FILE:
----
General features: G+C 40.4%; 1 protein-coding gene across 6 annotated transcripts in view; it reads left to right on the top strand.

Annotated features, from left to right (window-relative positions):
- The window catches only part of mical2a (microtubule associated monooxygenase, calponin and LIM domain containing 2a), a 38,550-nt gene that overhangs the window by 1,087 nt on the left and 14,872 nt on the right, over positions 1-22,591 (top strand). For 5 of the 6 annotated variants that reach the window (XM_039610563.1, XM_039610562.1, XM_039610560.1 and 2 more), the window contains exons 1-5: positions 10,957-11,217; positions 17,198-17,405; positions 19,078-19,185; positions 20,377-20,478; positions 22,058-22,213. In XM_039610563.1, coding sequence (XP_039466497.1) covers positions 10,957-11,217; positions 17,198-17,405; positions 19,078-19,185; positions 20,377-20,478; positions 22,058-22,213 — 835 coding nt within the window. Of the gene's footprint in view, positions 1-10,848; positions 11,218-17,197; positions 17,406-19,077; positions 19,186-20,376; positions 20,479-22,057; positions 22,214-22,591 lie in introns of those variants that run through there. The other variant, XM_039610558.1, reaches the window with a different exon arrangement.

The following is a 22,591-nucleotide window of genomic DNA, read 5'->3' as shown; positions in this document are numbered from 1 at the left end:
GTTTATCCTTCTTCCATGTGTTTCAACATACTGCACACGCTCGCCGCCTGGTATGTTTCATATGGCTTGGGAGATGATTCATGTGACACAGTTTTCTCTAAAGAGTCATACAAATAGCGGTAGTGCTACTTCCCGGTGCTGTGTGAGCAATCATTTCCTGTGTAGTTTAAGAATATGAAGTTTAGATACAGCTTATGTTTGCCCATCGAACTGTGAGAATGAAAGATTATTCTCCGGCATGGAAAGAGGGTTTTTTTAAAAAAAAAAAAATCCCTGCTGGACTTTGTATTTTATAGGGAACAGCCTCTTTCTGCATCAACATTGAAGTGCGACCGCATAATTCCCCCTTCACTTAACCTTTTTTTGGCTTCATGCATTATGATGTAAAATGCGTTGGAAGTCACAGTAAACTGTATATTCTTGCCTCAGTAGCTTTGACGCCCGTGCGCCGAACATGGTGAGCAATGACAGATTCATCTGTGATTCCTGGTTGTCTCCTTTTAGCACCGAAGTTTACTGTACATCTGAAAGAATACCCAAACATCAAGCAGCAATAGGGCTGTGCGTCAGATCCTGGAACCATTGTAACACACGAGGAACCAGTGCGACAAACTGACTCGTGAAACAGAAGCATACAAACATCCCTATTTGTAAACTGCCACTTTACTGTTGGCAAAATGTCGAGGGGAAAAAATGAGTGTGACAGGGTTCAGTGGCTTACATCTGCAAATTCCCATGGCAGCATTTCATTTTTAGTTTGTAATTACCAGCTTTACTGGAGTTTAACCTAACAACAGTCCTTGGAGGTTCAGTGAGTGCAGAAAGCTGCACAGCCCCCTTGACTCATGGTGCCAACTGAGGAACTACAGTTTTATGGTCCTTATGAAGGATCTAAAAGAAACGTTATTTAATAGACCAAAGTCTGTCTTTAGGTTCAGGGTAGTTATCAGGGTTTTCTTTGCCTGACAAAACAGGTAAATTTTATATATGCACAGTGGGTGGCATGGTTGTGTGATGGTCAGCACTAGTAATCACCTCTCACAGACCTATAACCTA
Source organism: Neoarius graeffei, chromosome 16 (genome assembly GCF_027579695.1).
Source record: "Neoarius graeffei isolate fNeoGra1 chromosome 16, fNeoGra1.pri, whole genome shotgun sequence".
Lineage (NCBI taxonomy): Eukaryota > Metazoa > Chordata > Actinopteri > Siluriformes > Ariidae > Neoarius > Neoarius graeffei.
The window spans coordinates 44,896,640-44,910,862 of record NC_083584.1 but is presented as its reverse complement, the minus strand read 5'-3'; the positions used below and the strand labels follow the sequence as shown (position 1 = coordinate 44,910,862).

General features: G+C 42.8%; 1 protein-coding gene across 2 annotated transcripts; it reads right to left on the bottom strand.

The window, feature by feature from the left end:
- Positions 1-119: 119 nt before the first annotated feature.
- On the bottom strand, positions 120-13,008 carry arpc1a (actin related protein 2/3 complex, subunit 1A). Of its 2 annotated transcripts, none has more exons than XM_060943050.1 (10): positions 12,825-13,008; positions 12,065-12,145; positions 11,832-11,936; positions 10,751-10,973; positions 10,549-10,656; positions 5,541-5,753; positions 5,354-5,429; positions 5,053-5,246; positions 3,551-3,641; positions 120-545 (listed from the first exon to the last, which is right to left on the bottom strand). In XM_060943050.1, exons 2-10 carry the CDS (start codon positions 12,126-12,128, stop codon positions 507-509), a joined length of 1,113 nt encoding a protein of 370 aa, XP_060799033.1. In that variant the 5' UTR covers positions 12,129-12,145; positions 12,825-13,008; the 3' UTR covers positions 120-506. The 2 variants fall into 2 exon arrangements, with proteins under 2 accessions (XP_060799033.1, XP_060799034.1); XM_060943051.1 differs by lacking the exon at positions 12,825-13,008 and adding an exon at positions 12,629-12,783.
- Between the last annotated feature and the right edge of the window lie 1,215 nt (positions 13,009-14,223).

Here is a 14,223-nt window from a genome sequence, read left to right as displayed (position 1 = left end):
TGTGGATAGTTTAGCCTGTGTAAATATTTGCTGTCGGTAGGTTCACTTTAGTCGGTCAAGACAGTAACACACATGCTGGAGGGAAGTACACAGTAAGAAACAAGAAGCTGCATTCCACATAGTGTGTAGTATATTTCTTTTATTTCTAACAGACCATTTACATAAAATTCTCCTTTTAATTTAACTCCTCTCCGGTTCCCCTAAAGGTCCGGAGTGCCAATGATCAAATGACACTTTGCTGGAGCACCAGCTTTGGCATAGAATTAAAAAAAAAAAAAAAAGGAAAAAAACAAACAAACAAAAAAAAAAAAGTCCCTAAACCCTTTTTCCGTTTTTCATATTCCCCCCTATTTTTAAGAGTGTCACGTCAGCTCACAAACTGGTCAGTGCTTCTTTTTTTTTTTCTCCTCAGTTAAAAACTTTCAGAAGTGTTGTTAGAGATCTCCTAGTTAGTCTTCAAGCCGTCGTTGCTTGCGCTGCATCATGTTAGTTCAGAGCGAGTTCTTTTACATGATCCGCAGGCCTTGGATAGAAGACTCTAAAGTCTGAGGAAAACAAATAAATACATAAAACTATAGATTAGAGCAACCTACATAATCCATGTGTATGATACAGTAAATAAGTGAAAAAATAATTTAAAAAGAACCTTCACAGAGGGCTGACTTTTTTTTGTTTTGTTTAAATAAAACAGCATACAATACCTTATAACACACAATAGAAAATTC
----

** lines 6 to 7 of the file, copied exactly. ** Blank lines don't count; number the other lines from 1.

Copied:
Source organism: Neoarius graeffei, chromosome 16 (genome assembly GCF_027579695.1).
Source record: "Neoarius graeffei isolate fNeoGra1 chromosome 16, fNeoGra1.pri, whole genome shotgun sequence".